1Every year the museum receives thousands of guests, leads a great number of excursions and tours, welcomes numerous researchers and students from the USA, France, United Kingdom, Germany, Austria, Easter Europe and other countries around the world. Along with other programs led by “Migdal”, an annual conference titles, “Odessa and Jewish civilization” serves to bring researchers working on Jewish topics in Odessa even closer to one another. Following the conference “Migdal” publishes collections of the presented papers, brochures and other insightful materials dealing with Jewish history of Odessa.
The museum also supports initiatives in the area of Jewish research and in its joined efforts with other Jewish organizations, Ukrainian state museums, archives, and various universities in the city and the grater Ukraine not to mention a great number of foreign specialists and researchers, works to popularize Jewish history of Odessa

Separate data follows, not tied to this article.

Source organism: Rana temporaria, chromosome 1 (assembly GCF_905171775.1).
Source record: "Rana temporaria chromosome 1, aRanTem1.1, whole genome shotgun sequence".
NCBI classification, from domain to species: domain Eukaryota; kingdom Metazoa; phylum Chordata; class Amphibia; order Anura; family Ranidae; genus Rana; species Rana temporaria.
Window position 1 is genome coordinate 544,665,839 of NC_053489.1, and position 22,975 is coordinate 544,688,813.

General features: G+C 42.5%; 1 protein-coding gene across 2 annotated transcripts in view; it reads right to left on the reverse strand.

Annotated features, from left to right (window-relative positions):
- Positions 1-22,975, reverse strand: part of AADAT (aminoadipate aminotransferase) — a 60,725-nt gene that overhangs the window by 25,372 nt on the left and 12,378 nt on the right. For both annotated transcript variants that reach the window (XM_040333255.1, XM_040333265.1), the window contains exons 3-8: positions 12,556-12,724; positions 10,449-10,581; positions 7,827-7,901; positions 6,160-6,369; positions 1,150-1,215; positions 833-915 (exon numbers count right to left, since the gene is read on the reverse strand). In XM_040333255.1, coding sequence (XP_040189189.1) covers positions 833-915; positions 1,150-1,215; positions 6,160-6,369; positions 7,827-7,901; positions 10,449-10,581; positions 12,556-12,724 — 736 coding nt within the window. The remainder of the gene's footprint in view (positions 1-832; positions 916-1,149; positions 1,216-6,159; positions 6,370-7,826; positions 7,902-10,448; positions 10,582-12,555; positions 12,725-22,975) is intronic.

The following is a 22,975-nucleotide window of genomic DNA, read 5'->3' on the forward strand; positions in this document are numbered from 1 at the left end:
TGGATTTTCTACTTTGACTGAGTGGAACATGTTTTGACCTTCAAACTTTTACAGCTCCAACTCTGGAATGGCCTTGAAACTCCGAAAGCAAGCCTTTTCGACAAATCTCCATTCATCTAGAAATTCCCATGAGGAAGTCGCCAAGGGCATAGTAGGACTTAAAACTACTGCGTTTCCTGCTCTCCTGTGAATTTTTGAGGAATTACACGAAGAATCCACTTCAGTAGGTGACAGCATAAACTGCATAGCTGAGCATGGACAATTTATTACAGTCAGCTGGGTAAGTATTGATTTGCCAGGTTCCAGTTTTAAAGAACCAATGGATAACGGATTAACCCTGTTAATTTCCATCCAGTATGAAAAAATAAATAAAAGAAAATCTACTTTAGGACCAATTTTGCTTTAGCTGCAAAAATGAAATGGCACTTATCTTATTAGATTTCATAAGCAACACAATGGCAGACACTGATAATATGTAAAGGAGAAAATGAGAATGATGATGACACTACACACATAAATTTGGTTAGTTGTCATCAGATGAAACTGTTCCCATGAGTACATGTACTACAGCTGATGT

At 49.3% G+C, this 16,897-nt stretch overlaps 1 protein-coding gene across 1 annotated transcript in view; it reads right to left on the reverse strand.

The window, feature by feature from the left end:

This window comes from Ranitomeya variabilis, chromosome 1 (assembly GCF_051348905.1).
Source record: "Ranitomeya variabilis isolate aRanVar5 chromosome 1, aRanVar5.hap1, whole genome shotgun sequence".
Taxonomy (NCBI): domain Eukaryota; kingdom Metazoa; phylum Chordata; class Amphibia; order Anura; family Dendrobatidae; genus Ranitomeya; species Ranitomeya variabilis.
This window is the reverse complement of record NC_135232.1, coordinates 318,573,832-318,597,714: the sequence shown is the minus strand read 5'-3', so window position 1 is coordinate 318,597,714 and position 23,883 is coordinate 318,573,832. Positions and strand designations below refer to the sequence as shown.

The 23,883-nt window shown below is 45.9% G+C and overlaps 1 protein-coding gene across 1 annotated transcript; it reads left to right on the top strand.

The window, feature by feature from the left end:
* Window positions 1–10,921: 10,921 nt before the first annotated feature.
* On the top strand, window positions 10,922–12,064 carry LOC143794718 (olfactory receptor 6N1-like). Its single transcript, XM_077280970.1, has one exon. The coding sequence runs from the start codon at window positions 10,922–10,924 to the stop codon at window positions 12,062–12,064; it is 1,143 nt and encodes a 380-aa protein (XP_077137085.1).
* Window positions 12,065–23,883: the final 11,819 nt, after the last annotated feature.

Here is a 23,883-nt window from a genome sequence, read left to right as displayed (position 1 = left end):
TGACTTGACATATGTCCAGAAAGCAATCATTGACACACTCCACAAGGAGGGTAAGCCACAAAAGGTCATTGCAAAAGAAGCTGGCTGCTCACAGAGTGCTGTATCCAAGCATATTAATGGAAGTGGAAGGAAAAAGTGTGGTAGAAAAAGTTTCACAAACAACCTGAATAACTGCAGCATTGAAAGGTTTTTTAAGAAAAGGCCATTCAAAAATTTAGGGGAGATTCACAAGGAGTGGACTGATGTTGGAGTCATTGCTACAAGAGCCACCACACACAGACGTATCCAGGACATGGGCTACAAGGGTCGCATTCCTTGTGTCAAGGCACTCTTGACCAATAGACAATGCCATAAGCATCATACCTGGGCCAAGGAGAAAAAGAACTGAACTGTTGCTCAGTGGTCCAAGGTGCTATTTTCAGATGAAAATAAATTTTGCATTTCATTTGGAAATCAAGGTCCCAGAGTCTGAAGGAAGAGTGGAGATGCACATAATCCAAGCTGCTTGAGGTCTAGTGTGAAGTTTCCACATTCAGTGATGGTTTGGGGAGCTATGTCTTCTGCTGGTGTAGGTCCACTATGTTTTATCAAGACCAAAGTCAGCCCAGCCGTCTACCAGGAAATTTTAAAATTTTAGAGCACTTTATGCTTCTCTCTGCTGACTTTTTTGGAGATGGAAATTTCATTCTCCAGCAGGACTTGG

The activities and events of our museum are regularly covered by the local, national and international media.
The majority of our expositions have been generously donated to our collection by local public figures, leaders of Jewish organizations, ordinary citizens of Odessa as well as members of the city’s large Diaspora community who continue to cherish their native city. In particular, we are extremely grateful to Odessa’s collectors A. Drozdovsky, D. Konstatinovsky, M. Poisner, A. Rozermboim, journalists F. Kohriht, E. Golubovsky, A. Misuk, the Verkhovsky family, the Naydis family and the Dusman family. We would also like to extend our gratitude to many members of the Jewish community centre “Migdal” and the Association of Ghetto Survivors, The Centre of Jewish culture, Odessa’s Art Museum and many other Jewish and non Jewish organizations operating in the city.